New Zealand Taxpayers' Union economist Joe Ascroft says substantially cutting the 30% tax rate on income earned over $48,000 would send a strong message

New Zealand Taxpayers' Union economist Joe Ascroft says substantially cutting the 30% tax rate on income earned over $48,000 would send a strong message

By Joe Ascroft*

The calls for fiscal stimulus have become deafening in recent weeks and it’s easy to understand why.

Economic growth has weakened substantially and the Reserve Bank now has very little room to cut interest rates before it is forced to employ unorthodox monetary policy in order to meet its inflation and employment targets.

The Government could easily fund stimulus.

While a substantial portion of the recent $7.5 billion surplus is attributable to accounting adjustments at KiwiRail, Minister of Finance Grant Robertson will easily meet his self-imposed Budget Responsibility Rules, which require net debt as a percentage of GDP to be at 20% by 2021/22. The most recent statement of accounts have net debt already at 19.2% of GDP.

The IMF calculates New Zealand’s net government debt equals 10.3% of GDP, while the average advanced economy has net debt of 76.4% of GDP. In short, our national books are extremely healthy compared to those of the rest of the world: we can ‘afford’ stimulus, if we desire.

So, what form should stimulus take?

There is a general frustration with infrastructure deficits across the country, so some have argued that the Government should use economic weakness as an opportunity to invest in new projects.

However, by the time infrastructure projects are evaluated, planned, and started any benefits from urgent action might have passed.

In contrast, tax relief could take effect quickly.

If the Government announced tax relief at the Half Year Economic and Fiscal Update in December this year, changes could take place as soon as the start of the next Financial Year in April 2020 – which would avoid any complications from income facing multiple tax rates within a single tax year. Properly evaluated infrastructure projects simply would not be able to compete with that speed.

But tax relief shouldn’t just be an opportunity to splash money around.

Any changes should be designed to maximise economic growth and employment: maximum bang for the public buck.

One option commonly mooted is a tax-free threshold for earnings under a certain figure. However, this is extremely expensive: it is, after all, a tax cut for everyone. And since low income earners already face very low marginal tax rates, a tax-free threshold wouldn’t give a huge boost for incentives to work.

A better place to start would be cutting the marginal tax rate for the average income earner (on a salary of about $52,000).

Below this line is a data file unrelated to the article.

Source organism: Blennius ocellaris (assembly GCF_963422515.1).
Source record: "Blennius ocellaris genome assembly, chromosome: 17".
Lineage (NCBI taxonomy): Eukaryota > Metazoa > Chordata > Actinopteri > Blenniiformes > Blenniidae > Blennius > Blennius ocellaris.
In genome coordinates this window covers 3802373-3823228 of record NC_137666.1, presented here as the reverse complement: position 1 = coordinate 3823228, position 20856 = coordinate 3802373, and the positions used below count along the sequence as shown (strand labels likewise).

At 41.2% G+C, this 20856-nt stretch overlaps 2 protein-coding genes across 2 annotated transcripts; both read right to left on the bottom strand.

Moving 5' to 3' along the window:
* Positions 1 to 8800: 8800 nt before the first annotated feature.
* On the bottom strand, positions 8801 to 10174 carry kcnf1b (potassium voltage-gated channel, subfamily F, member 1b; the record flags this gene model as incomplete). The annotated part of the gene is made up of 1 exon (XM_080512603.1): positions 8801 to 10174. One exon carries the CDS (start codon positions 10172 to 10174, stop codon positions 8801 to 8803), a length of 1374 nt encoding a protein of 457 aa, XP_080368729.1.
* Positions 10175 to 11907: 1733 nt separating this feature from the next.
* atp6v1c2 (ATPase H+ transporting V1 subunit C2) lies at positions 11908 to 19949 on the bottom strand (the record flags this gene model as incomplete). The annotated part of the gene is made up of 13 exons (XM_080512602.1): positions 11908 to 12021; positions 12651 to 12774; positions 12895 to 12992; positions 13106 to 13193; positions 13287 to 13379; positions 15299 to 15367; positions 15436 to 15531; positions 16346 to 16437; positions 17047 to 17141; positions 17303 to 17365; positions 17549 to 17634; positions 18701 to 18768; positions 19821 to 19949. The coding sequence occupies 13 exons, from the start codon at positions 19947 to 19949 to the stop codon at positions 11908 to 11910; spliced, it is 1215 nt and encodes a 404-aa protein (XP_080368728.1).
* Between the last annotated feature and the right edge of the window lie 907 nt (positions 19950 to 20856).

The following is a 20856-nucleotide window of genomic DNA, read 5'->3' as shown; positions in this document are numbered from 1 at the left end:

New Zealanders pay 30% on all income earned above $48,000. Compared to the rest of the world, that’s a very high marginal tax rate on a pretty low level of income.

The same income earner in Britain would pay 20% on every extra dollar earned right up to $94,000 NZD, 22% in the United States up to $134,000 NZD, and 20.5% in Canada up to $114,000 NZD.

In short, even below-average income earners in New Zealand pay more tax on the margins than six-figure-salary earners overseas.

Substantially cutting the 30% tax rate on income earned over $48,000 would send a strong message: if you are a hard worker on the average income and you invest in your skills and your career, you deserve to (and will) keep more of what you earn.

While higher-income workers would receive some benefit, the greater impact would be for middle-income families who would suddenly face a much lower tax rate on every extra hour worked or promotion earned.

Cutting marginal tax rates for middle-earners would boost productivity, reward hard work, and as far as stimulus goes, have a near-instant effect. Why wait?


*Joe Ascroft works as Economist at the New Zealand Taxpayers’ Union.

We welcome your help to improve our coverage of this issue. Any examples or experiences to relate? Any links to other news, data or research to shed more light on this? Any insight or views on what might happen next or what should happen next? Any errors to correct?

We welcome your comments below. If you are not already registered, please register to comment.

Remember we welcome robust, respectful and insightful debate. We don't welcome abusive or defamatory comments and will de-register those repeatedly making such comments. Our current comment policy is here.

63 Comments

Comment Filter

Highlight new comments in the last hr(s).

Some helicoptering of money would help quickly, win win for all.

You're probably right, but all that does is transfer the additional borrowings repayment to the next generation; not a great measure for long term survival. .